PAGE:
Submission Naming Contest!

We need your help! Arlo came up with this ankle lock and we have no idea what to call it! Post your ideas here or on our Facebook page and we will decide a winner next Thursday! Winner will receive a PDF version of Arlo’s book Warrior Core: Core Training Secrets for Modern Combat Athlete (www.warriorcorebook.com), and a Jiu-Jitsu Advantage window sticker! Watch this video and submit your ideas!

 

Cleaning House and Moving On

I spent this past weekend moving out of the house my wife and I bought nearly 14 years ago. As I’m sure any normal person would, while I was loading a trailer in the rain, I naturally started thinking of Jiu-Jitsu…

It is amazing how much stuff accumulates over time. Trip after trip hauling stuff outside, I was in awe with how much my family has. I’ve spent enough time in third world countries to be embarrassed by the enormity of my possessions. Sorting through things I found objects I use daily, others I occasionally use, and some objects I haven’t seen since tucking them in storage 10 years ago. Some are still useful, others are not.

As I started relating this to Jiu-Jitsu, I realized stepping away from one house to live in a new, completely different house that this is similar to progression in Jiu-Jitsu. I am a completely different Jiu-Jitsu player than I was 8, 5, even 2 years ago. When I started my BJJ journey, I was a guard guy. I had long, strong legs and held close guard like my life depended on it. I went for armbars and triangles from the bottom, and that was my entire game. 8 years later, I can’t remember the last time I used closed guard. 80% of my submissions were triangles. Now, I triangle someone once in a while, but more frequently attack elbows, shoulders, knees and ankles.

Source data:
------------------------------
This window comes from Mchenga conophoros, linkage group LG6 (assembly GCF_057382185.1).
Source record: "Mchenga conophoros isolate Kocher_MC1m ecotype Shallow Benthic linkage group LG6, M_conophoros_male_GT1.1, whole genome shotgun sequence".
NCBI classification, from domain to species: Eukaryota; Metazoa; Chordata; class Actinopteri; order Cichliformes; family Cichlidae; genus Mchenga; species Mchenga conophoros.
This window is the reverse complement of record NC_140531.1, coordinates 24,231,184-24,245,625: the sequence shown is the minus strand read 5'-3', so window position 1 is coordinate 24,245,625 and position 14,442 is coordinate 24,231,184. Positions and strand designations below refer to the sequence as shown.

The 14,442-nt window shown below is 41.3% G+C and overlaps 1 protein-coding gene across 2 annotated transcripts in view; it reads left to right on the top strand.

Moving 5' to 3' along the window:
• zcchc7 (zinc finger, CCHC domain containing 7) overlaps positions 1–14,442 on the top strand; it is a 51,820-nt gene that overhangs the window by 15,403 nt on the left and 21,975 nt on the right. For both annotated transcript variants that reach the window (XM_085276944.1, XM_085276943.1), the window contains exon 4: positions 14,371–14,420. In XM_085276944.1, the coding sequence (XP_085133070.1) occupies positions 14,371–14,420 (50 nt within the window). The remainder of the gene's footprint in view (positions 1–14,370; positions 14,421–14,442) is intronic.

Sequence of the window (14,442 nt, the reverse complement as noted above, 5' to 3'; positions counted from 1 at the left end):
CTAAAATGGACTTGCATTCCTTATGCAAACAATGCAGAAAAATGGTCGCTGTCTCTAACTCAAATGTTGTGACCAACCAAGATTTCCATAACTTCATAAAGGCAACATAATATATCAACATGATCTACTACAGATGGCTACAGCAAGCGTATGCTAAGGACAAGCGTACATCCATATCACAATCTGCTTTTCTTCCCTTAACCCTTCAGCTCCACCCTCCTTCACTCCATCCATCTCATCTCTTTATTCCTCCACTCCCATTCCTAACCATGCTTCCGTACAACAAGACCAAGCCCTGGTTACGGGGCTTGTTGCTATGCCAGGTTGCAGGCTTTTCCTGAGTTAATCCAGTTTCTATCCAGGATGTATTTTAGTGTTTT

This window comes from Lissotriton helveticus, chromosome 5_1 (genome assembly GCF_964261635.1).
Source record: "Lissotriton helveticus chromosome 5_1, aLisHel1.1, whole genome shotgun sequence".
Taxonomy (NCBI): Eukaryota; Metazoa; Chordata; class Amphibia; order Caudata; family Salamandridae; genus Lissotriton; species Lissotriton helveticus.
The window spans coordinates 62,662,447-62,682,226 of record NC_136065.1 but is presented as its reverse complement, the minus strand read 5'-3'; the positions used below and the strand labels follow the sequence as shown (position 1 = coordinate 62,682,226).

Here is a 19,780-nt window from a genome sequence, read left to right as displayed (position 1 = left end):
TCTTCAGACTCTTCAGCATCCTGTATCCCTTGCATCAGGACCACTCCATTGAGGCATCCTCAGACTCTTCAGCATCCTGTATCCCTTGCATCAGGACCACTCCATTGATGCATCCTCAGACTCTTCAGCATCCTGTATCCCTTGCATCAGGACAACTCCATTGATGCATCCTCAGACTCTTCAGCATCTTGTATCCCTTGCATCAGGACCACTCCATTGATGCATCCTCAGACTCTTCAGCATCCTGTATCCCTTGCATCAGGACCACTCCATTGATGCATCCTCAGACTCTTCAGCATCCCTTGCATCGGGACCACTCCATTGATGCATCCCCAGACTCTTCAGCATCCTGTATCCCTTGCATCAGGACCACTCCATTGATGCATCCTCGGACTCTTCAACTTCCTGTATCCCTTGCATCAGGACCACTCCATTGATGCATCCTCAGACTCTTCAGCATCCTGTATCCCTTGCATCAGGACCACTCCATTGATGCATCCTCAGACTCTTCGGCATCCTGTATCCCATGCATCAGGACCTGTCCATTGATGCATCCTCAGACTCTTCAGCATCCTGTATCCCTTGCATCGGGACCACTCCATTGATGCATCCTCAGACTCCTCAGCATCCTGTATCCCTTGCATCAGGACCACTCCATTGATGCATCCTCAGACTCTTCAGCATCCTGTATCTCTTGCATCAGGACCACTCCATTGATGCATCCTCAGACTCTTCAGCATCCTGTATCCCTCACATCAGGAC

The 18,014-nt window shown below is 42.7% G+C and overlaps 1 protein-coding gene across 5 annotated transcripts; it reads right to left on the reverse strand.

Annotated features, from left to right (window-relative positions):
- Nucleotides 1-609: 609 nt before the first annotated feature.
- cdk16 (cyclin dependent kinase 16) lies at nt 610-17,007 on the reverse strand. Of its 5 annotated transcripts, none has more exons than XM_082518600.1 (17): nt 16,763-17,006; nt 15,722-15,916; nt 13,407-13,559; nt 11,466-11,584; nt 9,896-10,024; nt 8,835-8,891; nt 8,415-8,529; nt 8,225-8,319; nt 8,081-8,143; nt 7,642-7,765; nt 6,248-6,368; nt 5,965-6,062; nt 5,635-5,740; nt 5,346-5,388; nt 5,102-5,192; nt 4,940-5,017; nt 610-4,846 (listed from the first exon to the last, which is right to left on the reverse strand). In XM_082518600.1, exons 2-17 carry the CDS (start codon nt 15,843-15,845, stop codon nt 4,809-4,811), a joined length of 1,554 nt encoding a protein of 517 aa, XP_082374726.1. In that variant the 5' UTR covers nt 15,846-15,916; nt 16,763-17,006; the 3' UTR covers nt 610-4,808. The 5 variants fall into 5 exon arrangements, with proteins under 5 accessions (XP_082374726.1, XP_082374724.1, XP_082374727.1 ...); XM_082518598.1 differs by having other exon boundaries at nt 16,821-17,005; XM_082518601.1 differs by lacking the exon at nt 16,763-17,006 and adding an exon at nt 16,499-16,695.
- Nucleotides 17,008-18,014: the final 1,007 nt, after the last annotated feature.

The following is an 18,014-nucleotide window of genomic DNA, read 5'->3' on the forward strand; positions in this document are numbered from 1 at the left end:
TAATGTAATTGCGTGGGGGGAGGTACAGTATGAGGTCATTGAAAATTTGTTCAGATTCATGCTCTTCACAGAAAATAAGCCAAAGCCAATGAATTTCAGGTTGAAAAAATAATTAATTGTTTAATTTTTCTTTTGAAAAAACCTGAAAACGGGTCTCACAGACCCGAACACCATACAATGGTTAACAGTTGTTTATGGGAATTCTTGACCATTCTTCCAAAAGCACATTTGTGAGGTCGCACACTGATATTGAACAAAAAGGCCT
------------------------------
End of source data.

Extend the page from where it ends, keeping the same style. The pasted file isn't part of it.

Just like the useless, sentimental stuff I had packed away in boxes, some of my BJJ techniques from long ago are no longer useful. Techniques I used to use all the time worked great on white belts, but would get me quickly submitted against the guys I train with now. Other techniques probably shouldn’t have even worked on white belts, but I got away with them because I was strong and athletic and the other white belts were as clueless as I was. Most of these techniques I threw out years ago, and a couple I still break out when I’m training with beginners. Some of my junk got tossed during this weekend’s move, and just like the back-up techniques, I’ll pack some back in storage another 10 years, just in case I need it someday.

Other useless items weren’t even hidden away unfortunately. We had some things sitting out in plain sight that have no value or practical use at all. We are used to having them around, so they stay. Sentimental or not, we need to cut some of these things from our life. In my Jiu-Jitsu game, there are these things as well. I developed bad habits years ago on the mat that still haunt me. I still do them because they are comfortable. To a certain degree, they define me, regardless of how many times my coaches chew me out about them. I’ve been told thousands of times never to lay flat on my back, but I still do frequently. I frequently turn the wrong way, grab the wrong arm, and get caught in basic submissions. The difference is that while once naive about these things, I now know imediately that I once again screwed up. Still, the habits remain. Now that I am moving, these impractical things have been once again brought to my attention, and I’m committed to purging them from my life.

And the triangle, my bread and butter move as a white belt…IT’S COMING BACK!!

 

 

Kneebar from Back Control with Arlo Gagestein

The Arlock is by far my favorite submission. 9 out of 10 times, when I beat someone better than I am, this is how I do it. I’m constantly trying to figure out weird ways to submit people when and where they aren’t expecting it, and this kneebar does exactly that. So, take the back, relax, and surprise some people this week!